Monday, June 25, 2018
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Opportunity Center celebrates ‘big ideas’

LEXINGTON—Anyone familiar with old Wal-Mart stores before they became super centers can still detect a resemblance in the exterior of the Dawson County Opportunity Center.

But inside the doors of the 64,000 square-foot tan building on Plum Creek Parkway in Lexington is a whole new world ready to be revealed to the public.

Lexington’s Early Learning Academy and Parent Student Resource Center opened in the south end of the facility in March 2010 marking the end of the first phase of renovation.

Completion of Phase II came in January when Central Community College began hosting classes in the middle portion of the building.


“When a project like this is done, you always breathe a sigh of relief,” said Jen Wolf, executive director of Dawson Area Development. “Then you look ahead to the next big idea.”

DAD was the force behind the grant funding to pull the Opportunity Center project together.

The first part was made possible through a $512,200 neighborhood stabilization grant that DAD secured from the Nebraska Department of Economic Development.

Another $208,898 grant from DED helped offset the nearly $1 million cost of the second phase of renovation.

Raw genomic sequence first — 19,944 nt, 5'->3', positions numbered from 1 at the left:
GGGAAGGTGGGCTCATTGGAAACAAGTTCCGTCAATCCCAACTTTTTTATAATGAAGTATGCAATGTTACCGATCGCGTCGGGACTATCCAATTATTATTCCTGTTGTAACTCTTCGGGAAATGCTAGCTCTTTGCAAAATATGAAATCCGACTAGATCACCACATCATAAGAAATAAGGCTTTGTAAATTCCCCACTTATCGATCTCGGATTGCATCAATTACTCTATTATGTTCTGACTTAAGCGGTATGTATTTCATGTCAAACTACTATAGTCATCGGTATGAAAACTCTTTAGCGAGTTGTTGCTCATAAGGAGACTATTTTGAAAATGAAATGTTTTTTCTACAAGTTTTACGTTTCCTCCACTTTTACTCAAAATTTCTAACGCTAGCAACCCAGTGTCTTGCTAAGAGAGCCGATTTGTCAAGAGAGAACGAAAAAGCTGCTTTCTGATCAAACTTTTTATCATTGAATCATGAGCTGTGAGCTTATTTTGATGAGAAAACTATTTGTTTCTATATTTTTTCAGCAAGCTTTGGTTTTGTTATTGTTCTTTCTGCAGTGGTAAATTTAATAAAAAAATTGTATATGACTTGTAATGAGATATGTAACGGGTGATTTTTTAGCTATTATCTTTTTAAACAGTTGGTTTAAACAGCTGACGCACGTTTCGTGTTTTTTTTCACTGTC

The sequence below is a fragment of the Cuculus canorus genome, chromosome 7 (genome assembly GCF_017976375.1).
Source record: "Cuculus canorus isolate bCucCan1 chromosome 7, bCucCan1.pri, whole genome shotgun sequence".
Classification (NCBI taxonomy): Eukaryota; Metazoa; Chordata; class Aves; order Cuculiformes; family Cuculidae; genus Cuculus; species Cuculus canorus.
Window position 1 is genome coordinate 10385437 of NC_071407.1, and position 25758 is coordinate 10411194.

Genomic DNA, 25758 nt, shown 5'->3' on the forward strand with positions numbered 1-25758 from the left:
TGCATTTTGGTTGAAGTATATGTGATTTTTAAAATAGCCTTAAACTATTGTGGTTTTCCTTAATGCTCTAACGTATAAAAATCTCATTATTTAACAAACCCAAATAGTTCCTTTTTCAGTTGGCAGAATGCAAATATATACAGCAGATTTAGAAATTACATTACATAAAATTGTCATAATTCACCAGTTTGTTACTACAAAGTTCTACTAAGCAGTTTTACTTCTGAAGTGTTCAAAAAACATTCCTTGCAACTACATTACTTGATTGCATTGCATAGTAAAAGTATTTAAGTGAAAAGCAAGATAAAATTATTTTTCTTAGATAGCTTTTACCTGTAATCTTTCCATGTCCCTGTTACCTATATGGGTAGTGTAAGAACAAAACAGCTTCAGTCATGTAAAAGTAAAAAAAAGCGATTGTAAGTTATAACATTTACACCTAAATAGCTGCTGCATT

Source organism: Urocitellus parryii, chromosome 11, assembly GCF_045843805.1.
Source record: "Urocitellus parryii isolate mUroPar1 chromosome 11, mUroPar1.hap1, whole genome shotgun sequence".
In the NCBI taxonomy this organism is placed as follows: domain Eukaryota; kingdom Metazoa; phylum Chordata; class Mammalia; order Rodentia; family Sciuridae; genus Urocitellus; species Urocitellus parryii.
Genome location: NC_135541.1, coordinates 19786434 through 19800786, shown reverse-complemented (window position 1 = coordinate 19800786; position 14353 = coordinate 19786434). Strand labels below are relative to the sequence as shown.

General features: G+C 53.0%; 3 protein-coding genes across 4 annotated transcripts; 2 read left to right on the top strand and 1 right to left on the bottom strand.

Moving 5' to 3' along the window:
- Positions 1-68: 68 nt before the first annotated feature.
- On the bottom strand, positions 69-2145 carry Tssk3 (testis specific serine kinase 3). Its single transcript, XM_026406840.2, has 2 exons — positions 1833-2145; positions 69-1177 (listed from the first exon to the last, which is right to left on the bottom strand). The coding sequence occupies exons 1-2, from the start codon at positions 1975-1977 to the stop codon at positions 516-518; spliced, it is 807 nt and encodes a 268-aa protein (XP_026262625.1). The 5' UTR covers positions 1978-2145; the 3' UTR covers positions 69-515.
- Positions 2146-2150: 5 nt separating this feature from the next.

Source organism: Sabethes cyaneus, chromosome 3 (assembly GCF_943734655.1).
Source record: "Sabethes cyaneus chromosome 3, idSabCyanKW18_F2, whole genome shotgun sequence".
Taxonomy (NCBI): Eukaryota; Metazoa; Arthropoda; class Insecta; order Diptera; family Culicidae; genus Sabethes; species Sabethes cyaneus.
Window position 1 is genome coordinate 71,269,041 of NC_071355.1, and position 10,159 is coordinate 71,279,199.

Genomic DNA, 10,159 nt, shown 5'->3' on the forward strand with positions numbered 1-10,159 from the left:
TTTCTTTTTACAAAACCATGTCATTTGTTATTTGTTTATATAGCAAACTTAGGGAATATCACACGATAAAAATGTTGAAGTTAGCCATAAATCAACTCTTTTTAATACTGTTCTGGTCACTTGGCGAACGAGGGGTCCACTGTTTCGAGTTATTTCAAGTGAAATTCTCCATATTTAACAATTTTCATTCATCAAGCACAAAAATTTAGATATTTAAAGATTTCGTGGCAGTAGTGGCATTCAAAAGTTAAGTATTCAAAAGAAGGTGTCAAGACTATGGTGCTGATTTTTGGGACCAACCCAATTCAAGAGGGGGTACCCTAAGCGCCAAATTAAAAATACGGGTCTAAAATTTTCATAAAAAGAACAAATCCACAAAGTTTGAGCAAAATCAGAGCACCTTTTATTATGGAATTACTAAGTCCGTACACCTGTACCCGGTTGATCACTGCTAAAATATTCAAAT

“We’re calling it a regional center,” Wolf said. “If it hadn’t been for the grant funding, the Opportunity Center would have solely been a Lexington project.”

Phase I

The Early Learning Academy brings together three separate preschool programs that were previously scattered across Lexington.

Preschools formerly located at Tyson Fresh Meats, Bryan Elementary and Morton Elementary were consolidated into a single Early Learning Academy.

“It’s certainly beneficial for everyone involved to have the entire program together under one roof,” said Early Learning Academy director Bob Ripp.

The preschool classes, Ripp said, had outgrown the spaces they were in and by moving to the Opportunity Center, the Early Learning Academy was able to expand from 170 students to 230 currently enrolled.

“That number could increase to 250 by the end of the school year,” he said.

Eight full-time early childhood specialists serve 3- and 4-year-olds in half-day classes four times a week.

The program provides a play-oriented, structured learning environment with academic objectives designed to enhance each child’s development.

It includes eight classrooms, an indoor play area, an outdoor play area and a cafeteria.

“It’s really a win-win situation for everybody,” Ripp said.

Phase II

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